It would help if we knew anything about the composition of mortgaged households (socio-economic status by number of earners, for example). You could then apply changes in the incidence of unemployment by occupation to estimate the exposure of those mortgaged households to job losses. A fly in the ointment at the moment is the heterogeneous nature of the Live Register. Conceivably at least some of its rise may be attributed to dual-earners with either (or both) partner on short-time — particularly so for female second earners. Without knowing the underlying composition of increases in the Live Register your inference of unemployment will be biased upwards as will your estimate of mortgaged households facing unemployment.
At the very least we’ll need to wait for the next QNHS unemployment tables (July/August for 2009Q1 I believe).
Perhaps CSO will consider a re-run of their 2003Q3 housing module to answer some of these questions for us?!
Excellent comment, I’m hoping someone (Gerard from Amarach maybe?!) has survey data on how many households have two earners, etc.
That would at least give us the bounds, because as you can see from post, I’ve had to be very circumspect and write things like ‘affected by/facing the problem of unemployment’ because as of yet (one of the evidence points that time is indeed finite!) I’m clueless apart from anecdotal evidence about the issue you raise.
A further complication would be not knowing how many ‘double unemployed’ households there are – 230,000 extra unemployed may only translate into 180,000, 50,000 of which are affected twice. I think it may be time for a petition to the CSO!
In reality, I doubt if it matters over much. Given the profile of the homeowners and their need for two incomes to service the mortgage. For your purpose they may as well be seen as one.
Brian Woods ,
The issue of neg. equ. is really a political matter. The legislators (all of them) need to consider legislation that will allow persons with mortgages on their primary residence (home) to write off the entire, or part. The economic model (Permagrowth) that most assumed would provide a continuing, and increasing, income stream is finished. Hence the ability of those unfortunate people, caught in neg. eq., to repay their mortgage is zero! Repossession will only result in another homless family and a vacant property to be vandalized. If some of those in neg.eq. form the opinion that they are being ‘evicted’ – watch out!! Things will go from bad to ugly to dangerous. We need a Debt Jubilee – however it can be arranged. I would suggest to your readers that they consult, Bunreacth Na hEireann (Art. 43.2.2). This economic downturn is here to stay for a very long time.
Does Ireland have a mortgage interest relief scheme, like the UK:
Could get veeery expensive for taxpayers!
Thanks for visiting and for the comment. Ireland’s currently wondering what to do with its mortgage interest relief system at the moment (explained here: http://www.revenue.ie/en/tax/it/leaflets/tax-relief-source-mortgage-interest-relief.html). It is indeed massive tax revenue foregone. When pieced together with the potential for negative equity and the absence of a property tax in Ireland, it’s certainly some hole we’ve got ourselves into.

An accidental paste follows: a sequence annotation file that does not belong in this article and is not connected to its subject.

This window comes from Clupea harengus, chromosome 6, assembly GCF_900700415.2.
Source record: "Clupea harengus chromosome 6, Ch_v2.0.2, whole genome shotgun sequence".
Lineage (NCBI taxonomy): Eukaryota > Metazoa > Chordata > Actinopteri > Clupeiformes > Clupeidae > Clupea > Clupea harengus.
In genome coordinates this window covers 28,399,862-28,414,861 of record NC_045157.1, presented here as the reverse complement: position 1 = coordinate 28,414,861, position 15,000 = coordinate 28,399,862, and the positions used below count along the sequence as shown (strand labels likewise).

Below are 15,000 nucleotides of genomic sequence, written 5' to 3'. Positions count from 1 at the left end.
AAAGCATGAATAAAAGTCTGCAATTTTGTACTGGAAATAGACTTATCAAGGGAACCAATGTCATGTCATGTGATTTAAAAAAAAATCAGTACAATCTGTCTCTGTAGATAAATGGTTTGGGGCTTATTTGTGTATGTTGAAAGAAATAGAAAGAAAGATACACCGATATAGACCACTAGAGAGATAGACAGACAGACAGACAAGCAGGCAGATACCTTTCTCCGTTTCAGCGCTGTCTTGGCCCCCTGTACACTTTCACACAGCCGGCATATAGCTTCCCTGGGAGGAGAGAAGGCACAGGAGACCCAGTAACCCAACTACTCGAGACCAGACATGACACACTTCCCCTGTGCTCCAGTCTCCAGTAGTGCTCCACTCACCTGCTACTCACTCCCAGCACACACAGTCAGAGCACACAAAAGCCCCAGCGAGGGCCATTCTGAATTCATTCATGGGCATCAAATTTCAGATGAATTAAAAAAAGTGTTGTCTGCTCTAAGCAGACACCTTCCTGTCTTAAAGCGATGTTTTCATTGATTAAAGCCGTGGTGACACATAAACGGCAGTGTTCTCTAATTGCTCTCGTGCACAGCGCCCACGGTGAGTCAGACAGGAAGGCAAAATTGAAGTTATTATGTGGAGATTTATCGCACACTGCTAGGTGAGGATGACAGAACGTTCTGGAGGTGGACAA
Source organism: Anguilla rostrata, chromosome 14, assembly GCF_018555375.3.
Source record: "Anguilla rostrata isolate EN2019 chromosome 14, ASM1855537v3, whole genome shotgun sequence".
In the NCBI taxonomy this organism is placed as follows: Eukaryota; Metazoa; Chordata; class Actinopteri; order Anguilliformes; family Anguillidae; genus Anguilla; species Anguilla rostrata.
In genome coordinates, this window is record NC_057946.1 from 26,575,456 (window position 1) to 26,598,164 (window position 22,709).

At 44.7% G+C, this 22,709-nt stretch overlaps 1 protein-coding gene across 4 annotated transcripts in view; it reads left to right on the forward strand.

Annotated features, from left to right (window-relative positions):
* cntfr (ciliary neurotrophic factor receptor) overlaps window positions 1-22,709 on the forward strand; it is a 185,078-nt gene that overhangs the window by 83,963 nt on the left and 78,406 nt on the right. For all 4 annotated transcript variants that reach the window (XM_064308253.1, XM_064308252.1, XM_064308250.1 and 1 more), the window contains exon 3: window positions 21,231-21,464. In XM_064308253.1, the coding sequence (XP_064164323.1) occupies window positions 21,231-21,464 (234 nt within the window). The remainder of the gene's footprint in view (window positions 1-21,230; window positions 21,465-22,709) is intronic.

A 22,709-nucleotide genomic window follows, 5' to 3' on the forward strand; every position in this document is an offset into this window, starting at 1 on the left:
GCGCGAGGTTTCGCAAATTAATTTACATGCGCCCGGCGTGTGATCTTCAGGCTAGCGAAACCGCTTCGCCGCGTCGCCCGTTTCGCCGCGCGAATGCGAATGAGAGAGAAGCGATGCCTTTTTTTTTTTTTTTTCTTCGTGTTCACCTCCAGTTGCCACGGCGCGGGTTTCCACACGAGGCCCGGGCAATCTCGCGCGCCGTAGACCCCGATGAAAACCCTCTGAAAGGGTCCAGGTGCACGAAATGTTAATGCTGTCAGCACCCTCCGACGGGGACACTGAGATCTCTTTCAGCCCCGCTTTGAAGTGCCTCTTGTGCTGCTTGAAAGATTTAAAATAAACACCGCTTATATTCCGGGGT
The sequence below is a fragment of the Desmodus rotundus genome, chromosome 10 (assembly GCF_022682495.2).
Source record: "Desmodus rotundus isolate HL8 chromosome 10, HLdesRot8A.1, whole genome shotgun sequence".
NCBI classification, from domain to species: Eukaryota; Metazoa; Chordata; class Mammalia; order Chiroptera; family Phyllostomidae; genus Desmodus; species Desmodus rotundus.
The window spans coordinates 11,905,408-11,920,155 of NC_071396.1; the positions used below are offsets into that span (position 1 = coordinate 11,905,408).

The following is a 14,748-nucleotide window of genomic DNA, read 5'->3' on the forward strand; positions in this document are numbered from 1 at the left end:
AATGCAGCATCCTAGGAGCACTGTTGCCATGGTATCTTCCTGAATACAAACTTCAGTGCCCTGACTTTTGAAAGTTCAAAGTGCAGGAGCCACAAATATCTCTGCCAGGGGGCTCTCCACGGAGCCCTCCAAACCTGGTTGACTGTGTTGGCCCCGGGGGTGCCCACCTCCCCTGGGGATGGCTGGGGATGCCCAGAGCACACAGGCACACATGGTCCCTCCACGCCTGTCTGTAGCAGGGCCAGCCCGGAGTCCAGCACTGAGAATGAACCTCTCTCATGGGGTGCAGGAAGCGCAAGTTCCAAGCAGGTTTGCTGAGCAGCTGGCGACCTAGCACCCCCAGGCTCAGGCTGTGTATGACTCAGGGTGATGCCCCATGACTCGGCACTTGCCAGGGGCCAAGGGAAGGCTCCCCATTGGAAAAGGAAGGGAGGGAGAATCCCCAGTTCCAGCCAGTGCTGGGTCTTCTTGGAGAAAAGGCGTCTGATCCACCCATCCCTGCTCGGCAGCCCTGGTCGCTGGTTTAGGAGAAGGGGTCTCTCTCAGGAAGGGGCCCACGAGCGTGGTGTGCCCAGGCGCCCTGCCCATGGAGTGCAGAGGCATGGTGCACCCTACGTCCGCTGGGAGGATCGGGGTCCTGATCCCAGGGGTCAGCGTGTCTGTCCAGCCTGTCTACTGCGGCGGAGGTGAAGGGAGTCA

Thanks for the comment. Do you think moral hazard is a threat, i.e. that by a Debt Jubilee, we fail to learn the lessons that we need to learn from this episode? Or do you think that things are so bad, that even with a blanket debt amnesty, we’ll still remember that houses are for life, not just for ladders?
Negative equity, the property market and unemployment in Ireland | Ronan Lyons ,
[…] other issue – income security – is even more serious. Unemployment has doubled in every county in the country and in fact trebled in the last two years in some counties, s…. Nearly 400,000 people are unemployed at the moment, and some of these have to be people who bought […]
marie halligan ,
i would like to put my name to the petion against property tax in ireland. irish people are sacrificing enough as it is. a property tax on top of everything else will just put too many more people on or below the poverty line. after all its not as if we can sell our houses any more is it? or does the government want us all to sell our homes for a pittance to n.a.m.a? just a thought!
unemployment and negative equity is a big problem. Over the years, the home buying process has been simplified for everyone. I think thats also one of the problems.
I agree it is absolutely shocking the poor folk suffering and the unemployment that the crunch has caused, we need some answers.
Nashville Homes ,
We have similiar issues across the pond and unfortunately because of the little or in many cases negative equity many homeowners are opting to walk away from their properties thus causing a loss of equity for everyone else.
My husband and I are both unemployed and are mortgaged, would it be better to sell and go into rented accomadation?